NCPA - National Center for Policy Analysis

Experienced Personnel Leaving Child Care Centers

May 1, 2001

First there was the disquieting news that youngsters in child care tend to be more aggressive and disobedient than children who stay at home with their mothers. Now another study finds that child care centers are losing well-educated teaching staff and administrators at an alarming rate. They are being replaced with personnel having less training and education.

The new study comes from the University of California at Berkeley and the Center for the Child Care Workforce.

  • It says that 75 percent of teaching staff employed at centers studied in 1996 and 40 percent of the directors were no longer on the job when the centers were revisited in 2000.
  • Teaching staff and directors reported that high turnover negatively affected their ability to do their jobs -- and for some, contributed to their decision to leave.
  • Pay, which the study says has not kept pace with the cost of living, was also cited as a turnover factor.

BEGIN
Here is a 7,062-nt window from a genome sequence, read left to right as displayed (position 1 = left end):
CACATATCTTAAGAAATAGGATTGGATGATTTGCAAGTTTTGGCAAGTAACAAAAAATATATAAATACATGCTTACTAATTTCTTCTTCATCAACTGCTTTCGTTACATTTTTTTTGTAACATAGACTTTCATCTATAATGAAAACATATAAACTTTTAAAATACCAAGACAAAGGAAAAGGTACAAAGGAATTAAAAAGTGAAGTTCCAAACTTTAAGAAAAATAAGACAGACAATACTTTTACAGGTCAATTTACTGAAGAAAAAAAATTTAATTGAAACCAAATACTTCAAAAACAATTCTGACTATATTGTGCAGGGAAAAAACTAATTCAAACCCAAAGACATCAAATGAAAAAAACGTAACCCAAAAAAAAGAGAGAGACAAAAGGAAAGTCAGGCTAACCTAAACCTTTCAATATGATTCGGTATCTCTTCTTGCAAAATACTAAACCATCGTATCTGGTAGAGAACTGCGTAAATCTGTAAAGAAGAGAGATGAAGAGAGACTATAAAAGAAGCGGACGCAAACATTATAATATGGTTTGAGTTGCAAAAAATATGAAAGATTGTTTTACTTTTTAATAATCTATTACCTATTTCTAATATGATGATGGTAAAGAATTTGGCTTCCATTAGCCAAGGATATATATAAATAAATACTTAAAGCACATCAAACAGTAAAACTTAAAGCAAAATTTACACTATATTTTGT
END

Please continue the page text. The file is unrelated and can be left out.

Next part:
Meanwhile, the earlier study concerning behavioral problems among children attending child care centers has sparked some controversy. Duane Alexander, the director of the National Institute of Child Health and Human Development, which conducted the study, said the negative findings were "totally blown out of proportion."

Researchers involved in the study point out that although 17 percent of children in child care exhibited aggressive tendencies, it would be wise to remember that 83 percent didn't.

Source: Valerie Strauss, "Child Care Worries Adding Up," Washington Post, April 30, 2001.


Browse more articles on Tax and Spending Issues